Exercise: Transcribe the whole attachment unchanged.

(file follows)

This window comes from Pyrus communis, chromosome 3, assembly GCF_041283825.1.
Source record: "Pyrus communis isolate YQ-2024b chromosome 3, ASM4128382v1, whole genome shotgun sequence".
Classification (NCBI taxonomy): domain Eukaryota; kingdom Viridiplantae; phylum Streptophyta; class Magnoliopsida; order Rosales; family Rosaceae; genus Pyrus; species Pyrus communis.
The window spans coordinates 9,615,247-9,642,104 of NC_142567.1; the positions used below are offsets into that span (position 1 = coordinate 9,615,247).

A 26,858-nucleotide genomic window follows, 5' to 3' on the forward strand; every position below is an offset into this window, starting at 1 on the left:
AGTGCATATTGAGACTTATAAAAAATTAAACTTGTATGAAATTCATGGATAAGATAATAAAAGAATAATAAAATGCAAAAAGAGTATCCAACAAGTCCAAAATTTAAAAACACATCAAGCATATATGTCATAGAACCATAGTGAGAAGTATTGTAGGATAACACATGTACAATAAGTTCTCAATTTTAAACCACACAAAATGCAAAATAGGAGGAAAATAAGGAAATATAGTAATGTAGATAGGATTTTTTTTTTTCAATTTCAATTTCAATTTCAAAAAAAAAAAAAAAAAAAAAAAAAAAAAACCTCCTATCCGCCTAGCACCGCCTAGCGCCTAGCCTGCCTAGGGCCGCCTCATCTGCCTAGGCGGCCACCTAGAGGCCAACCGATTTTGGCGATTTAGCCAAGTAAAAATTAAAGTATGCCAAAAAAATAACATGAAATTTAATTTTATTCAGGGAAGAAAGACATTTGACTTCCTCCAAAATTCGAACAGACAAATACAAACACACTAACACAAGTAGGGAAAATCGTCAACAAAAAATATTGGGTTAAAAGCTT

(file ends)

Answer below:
This window comes from Pyrus communis, chromosome 3, assembly GCF_041283825.1.
Source record: "Pyrus communis isolate YQ-2024b chromosome 3, ASM4128382v1, whole genome shotgun sequence".
Classification (NCBI taxonomy): domain Eukaryota; kingdom Viridiplantae; phylum Streptophyta; class Magnoliopsida; order Rosales; family Rosaceae; genus Pyrus; species Pyrus communis.
The window spans coordinates 9,615,247-9,642,104 of NC_142567.1; the positions used below are offsets into that span (position 1 = coordinate 9,615,247).

A 26,858-nucleotide genomic window follows, 5' to 3' on the forward strand; every position below is an offset into this window, starting at 1 on the left:
AGTGCATATTGAGACTTATAAAAAATTAAACTTGTATGAAATTCATGGATAAGATAATAAAAGAATAATAAAATGCAAAAAGAGTATCCAACAAGTCCAAAATTTAAAAACACATCAAGCATATATGTCATAGAACCATAGTGAGAAGTATTGTAGGATAACACATGTACAATAAGTTCTCAATTTTAAACCACACAAAATGCAAAATAGGAGGAAAATAAGGAAATATAGTAATGTAGATAGGATTTTTTTTTTTCAATTTCAATTTCAATTTCAAAAAAAAAAAAAAAAAAAAAAAAAAAAAACCTCCTATCCGCCTAGCACCGCCTAGCGCCTAGCCTGCCTAGGGCCGCCTCATCTGCCTAGGCGGCCACCTAGAGGCCAACCGATTTTGGCGATTTAGCCAAGTAAAAATTAAAGTATGCCAAAAAAATAACATGAAATTTAATTTTATTCAGGGAAGAAAGACATTTGACTTCCTCCAAAATTCGAACAGACAAATACAAACACACTAACACAAGTAGGGAAAATCGTCAACAAAAAATATTGGGTTAAAAGCTT